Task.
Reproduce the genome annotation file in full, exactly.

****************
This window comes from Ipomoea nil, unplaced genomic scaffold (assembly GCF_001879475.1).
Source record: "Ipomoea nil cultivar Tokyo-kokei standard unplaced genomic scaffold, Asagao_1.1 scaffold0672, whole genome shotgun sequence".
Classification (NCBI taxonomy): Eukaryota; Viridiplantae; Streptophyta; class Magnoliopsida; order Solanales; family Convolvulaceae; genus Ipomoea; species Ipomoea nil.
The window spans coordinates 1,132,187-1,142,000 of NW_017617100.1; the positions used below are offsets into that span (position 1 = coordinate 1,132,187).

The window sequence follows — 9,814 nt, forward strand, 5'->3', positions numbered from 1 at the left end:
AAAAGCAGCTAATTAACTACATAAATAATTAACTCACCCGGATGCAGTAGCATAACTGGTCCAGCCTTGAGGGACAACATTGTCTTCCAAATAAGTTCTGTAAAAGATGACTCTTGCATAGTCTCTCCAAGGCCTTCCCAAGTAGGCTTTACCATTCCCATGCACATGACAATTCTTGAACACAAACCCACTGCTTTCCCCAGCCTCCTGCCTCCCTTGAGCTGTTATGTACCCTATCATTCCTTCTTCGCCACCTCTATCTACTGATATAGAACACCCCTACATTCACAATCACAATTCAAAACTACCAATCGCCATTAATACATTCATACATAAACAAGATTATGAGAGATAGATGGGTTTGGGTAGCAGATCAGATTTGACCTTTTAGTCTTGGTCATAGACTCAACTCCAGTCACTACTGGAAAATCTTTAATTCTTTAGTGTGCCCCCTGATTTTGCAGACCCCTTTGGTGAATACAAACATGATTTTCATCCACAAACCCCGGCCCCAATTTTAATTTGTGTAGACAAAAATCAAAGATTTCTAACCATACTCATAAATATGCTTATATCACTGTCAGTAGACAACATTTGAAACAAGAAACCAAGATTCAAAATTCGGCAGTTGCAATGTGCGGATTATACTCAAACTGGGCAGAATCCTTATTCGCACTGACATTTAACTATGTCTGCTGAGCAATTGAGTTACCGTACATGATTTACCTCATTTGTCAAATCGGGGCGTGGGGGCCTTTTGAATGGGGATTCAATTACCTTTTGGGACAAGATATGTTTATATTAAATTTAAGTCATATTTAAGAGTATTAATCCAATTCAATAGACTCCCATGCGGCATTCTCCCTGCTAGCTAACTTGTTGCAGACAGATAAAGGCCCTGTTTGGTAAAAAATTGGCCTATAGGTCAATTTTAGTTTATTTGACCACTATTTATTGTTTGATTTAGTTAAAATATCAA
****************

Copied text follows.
This window comes from Ipomoea nil, unplaced genomic scaffold (assembly GCF_001879475.1).
Source record: "Ipomoea nil cultivar Tokyo-kokei standard unplaced genomic scaffold, Asagao_1.1 scaffold0672, whole genome shotgun sequence".
Classification (NCBI taxonomy): Eukaryota; Viridiplantae; Streptophyta; class Magnoliopsida; order Solanales; family Convolvulaceae; genus Ipomoea; species Ipomoea nil.
The window spans coordinates 1,132,187-1,142,000 of NW_017617100.1; the positions used below are offsets into that span (position 1 = coordinate 1,132,187).

The window sequence follows — 9,814 nt, forward strand, 5'->3', positions numbered from 1 at the left end:
AAAAGCAGCTAATTAACTACATAAATAATTAACTCACCCGGATGCAGTAGCATAACTGGTCCAGCCTTGAGGGACAACATTGTCTTCCAAATAAGTTCTGTAAAAGATGACTCTTGCATAGTCTCTCCAAGGCCTTCCCAAGTAGGCTTTACCATTCCCATGCACATGACAATTCTTGAACACAAACCCACTGCTTTCCCCAGCCTCCTGCCTCCCTTGAGCTGTTATGTACCCTATCATTCCTTCTTCGCCACCTCTATCTACTGATATAGAACACCCCTACATTCACAATCACAATTCAAAACTACCAATCGCCATTAATACATTCATACATAAACAAGATTATGAGAGATAGATGGGTTTGGGTAGCAGATCAGATTTGACCTTTTAGTCTTGGTCATAGACTCAACTCCAGTCACTACTGGAAAATCTTTAATTCTTTAGTGTGCCCCCTGATTTTGCAGACCCCTTTGGTGAATACAAACATGATTTTCATCCACAAACCCCGGCCCCAATTTTAATTTGTGTAGACAAAAATCAAAGATTTCTAACCATACTCATAAATATGCTTATATCACTGTCAGTAGACAACATTTGAAACAAGAAACCAAGATTCAAAATTCGGCAGTTGCAATGTGCGGATTATACTCAAACTGGGCAGAATCCTTATTCGCACTGACATTTAACTATGTCTGCTGAGCAATTGAGTTACCGTACATGATTTACCTCATTTGTCAAATCGGGGCGTGGGGGCCTTTTGAATGGGGATTCAATTACCTTTTGGGACAAGATATGTTTATATTAAATTTAAGTCATATTTAAGAGTATTAATCCAATTCAATAGACTCCCATGCGGCATTCTCCCTGCTAGCTAACTTGTTGCAGACAGATAAAGGCCCTGTTTGGTAAAAAATTGGCCTATAGGTCAATTTTAGTTTATTTGACCACTATTTATTGTTTGATTTAGTTAAAATATCAA